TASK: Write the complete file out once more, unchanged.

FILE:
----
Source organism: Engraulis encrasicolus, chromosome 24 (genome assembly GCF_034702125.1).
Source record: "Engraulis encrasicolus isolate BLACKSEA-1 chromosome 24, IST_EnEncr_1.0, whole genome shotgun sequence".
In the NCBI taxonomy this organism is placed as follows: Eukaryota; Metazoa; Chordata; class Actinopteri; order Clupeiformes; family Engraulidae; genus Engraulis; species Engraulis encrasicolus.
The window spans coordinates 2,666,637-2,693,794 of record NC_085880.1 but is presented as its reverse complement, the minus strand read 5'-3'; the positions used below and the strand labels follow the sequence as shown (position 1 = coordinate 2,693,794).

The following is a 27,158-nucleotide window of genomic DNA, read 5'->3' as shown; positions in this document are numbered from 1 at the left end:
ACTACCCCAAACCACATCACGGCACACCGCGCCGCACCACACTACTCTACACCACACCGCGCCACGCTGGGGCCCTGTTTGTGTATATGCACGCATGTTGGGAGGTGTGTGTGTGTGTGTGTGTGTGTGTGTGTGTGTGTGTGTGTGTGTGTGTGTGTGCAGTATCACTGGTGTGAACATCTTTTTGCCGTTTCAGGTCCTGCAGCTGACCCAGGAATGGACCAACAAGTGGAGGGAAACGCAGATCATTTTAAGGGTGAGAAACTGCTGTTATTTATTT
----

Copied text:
Source organism: Engraulis encrasicolus, chromosome 24 (genome assembly GCF_034702125.1).
Source record: "Engraulis encrasicolus isolate BLACKSEA-1 chromosome 24, IST_EnEncr_1.0, whole genome shotgun sequence".
In the NCBI taxonomy this organism is placed as follows: Eukaryota; Metazoa; Chordata; class Actinopteri; order Clupeiformes; family Engraulidae; genus Engraulis; species Engraulis encrasicolus.
The window spans coordinates 2,666,637-2,693,794 of record NC_085880.1 but is presented as its reverse complement, the minus strand read 5'-3'; the positions used below and the strand labels follow the sequence as shown (position 1 = coordinate 2,693,794).

The following is a 27,158-nucleotide window of genomic DNA, read 5'->3' as shown; positions in this document are numbered from 1 at the left end:
ACTACCCCAAACCACATCACGGCACACCGCGCCGCACCACACTACTCTACACCACACCGCGCCACGCTGGGGCCCTGTTTGTGTATATGCACGCATGTTGGGAGGTGTGTGTGTGTGTGTGTGTGTGTGTGTGTGTGTGTGTGTGTGTGTGTGTGTGTGCAGTATCACTGGTGTGAACATCTTTTTGCCGTTTCAGGTCCTGCAGCTGACCCAGGAATGGACCAACAAGTGGAGGGAAACGCAGATCATTTTAAGGGTGAGAAACTGCTGTTATTTATTT